Many people are dissuaded from cooking meatless meals because they’re worried fresh food will spoil before it’s used. Avoid this risk by preparing food as soon as you can. Rinse salad greens and stash them in damp paper towels in the crisper drawer. Plop fresh herbs into filled water glasses and refrigerate. To make dry staples user-friendly, batch-cook beans and grains on Sunday and add them to recipes throughout the week.
3. The Environment
According to the Food and Agriculture Organization of the United Nations, livestock manufacturing is responsible for more greenhouse gas emissions than transportation. It also accounts for more than 8 percent of global human water use, primarily to irrigate land that grows animal feed. When practical, buying meat directly from a farm near you is a good way to reduce your environmental impact and support local business while still enjoying meat.
Getting the Right Nutrition
When building your meal, divide your plate into three parts. Half of the plate is for fruits and vegetables, one quarter for whole grains, and one quarter for protein. Vegetarian sources of protein include peas, nuts, nut butters, and soy. Structure a meal around naturally low-fat sources of protein such as beans, lentils, and rice, and try to avoid flavoring food with lots of high-fat cheese.
Most Americans get more than enough protein to meet their needs, but if you start serving meatless dishes frequently, ensure your diet has enough protein, iron, calcium, zinc, and B12. These nutrients are readily available in a varied vegetarian diet.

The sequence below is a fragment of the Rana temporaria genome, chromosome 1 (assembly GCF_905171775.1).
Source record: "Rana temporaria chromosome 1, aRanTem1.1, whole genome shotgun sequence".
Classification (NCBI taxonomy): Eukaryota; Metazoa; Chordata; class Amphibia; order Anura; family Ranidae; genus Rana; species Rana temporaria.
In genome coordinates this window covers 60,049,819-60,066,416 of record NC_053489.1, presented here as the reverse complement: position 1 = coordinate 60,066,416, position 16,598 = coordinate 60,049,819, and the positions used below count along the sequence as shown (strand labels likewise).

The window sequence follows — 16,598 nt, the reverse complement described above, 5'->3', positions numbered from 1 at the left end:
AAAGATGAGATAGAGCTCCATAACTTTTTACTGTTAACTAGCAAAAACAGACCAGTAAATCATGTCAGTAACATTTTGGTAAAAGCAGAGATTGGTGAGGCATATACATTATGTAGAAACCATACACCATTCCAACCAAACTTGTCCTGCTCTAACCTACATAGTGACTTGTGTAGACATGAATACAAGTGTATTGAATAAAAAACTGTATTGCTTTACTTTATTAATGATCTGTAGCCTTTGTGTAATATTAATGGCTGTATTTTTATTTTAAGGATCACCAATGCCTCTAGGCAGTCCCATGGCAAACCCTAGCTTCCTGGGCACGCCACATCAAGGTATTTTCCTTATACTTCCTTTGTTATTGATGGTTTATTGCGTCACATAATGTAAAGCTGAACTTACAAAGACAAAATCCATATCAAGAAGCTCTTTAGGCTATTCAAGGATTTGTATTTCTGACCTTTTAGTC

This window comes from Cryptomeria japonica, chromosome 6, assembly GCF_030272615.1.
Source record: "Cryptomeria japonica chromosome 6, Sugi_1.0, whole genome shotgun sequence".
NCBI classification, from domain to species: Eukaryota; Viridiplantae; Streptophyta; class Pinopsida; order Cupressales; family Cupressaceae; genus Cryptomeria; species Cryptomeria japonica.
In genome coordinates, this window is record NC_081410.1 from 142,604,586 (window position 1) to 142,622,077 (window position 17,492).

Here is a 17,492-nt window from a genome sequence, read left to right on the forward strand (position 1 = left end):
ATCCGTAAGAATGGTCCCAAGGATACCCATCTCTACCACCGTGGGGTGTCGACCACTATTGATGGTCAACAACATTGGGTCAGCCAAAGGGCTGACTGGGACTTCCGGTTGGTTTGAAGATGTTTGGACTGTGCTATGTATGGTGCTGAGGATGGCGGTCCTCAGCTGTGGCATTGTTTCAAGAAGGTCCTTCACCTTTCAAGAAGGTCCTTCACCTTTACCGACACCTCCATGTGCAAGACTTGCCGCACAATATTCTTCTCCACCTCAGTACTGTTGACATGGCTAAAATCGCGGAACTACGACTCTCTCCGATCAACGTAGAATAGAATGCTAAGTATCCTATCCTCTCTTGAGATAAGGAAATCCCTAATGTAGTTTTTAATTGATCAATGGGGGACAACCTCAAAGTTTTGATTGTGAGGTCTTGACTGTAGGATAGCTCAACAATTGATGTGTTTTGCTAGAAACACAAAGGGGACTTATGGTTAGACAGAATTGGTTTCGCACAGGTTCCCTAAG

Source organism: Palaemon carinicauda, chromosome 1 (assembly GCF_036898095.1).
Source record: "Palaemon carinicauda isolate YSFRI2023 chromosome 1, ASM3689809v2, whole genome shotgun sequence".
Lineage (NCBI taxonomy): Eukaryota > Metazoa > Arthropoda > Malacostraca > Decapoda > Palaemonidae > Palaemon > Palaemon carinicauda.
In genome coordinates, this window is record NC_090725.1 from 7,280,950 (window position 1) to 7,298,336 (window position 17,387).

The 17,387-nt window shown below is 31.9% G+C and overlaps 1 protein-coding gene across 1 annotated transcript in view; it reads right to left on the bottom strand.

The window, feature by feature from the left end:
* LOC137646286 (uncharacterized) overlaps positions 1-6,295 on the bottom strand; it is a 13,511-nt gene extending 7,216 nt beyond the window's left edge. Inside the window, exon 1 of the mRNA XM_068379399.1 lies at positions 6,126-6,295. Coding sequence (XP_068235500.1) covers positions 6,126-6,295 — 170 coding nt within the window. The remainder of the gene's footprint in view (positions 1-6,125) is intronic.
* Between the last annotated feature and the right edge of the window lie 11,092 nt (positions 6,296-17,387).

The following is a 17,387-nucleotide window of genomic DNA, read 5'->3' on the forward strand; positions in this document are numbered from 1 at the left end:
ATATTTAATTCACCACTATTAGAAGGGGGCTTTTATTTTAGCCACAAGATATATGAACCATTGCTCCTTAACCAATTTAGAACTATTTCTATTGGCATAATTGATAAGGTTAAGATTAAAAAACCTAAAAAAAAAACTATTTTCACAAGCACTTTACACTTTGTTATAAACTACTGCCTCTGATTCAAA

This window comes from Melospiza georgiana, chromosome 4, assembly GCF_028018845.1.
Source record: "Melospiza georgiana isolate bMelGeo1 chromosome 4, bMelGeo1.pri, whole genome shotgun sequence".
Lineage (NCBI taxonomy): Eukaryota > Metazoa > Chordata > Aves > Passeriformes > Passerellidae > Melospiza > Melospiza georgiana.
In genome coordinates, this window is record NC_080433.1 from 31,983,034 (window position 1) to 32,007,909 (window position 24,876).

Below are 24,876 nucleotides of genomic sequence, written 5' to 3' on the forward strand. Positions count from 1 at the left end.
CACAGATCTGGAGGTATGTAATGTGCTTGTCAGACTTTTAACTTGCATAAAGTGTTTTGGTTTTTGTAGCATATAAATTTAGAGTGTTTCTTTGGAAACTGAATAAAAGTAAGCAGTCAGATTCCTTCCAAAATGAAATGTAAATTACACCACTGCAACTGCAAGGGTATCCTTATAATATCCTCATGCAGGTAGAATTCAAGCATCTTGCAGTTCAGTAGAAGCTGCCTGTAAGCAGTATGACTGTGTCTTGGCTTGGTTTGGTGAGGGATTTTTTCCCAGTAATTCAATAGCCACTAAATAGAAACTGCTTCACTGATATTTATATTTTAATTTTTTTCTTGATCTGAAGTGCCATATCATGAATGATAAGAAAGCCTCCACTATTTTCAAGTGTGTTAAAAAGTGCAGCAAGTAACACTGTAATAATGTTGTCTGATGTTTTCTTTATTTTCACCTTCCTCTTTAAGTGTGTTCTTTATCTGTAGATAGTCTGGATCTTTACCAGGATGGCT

Protein Needs by Age/Gender:
- Young children ages 1-3 need about 13g of protein per day
- Children ages 4-8 need 19g of protein per day
- Older kids (9-13) need 34g of protein per day
- Women older than 14 need 46g of protein per day
- Men older than 14 need 56g of protein per day
The more active you are, the more protein you need. Read food labels to track your protein intake compared to your goal. A healthy diet can include a variety of high-protein foods, including seafood, beans, meat, poultry, and eggs.
If your child is hesitant to dig into tofu cubes at dinner, never fear—meatless meals don’t have to be much different from your usual favorites. Vegetable pizza on a whole-wheat crust, black bean burritos, and vegetarian chili are all kid-friendly dinners that can satisfy your little carnivores and help them grow to be healthy and strong.
Caroline Kaufman, MS, RD, is a registered dietician, nutrition consultant, and freelance writer. For more of her expert advice, check out her blog, Sweet Foodie, and follow her on Facebook and Twitter.
How to Decode Meat Lables (organic, free-range, cage-free, etc.)
Meatless Recipes to Try:
The Best Vegetarian Chili
This quick vegetarian chili recipe replaces meat with lots of beans and vegetables and suggests using vegetarian burger crumbles to add texture and protein.
Celery, Apple, and Grape Salad
This healthy, low-fat salad is easy to make and a great way for kids to get several servings of fruits and veggies.
Greenmarket Vegetable Chowder
This dish, which comes from a New York City chef, is best made after a trip to your local greenmarket or farmers market, when you have a lot of fresh veggies on hand.
Pumpkin Pie Pasta
This simple and fun dinner idea comes from a certified nutritionist and kids' cooking instructor.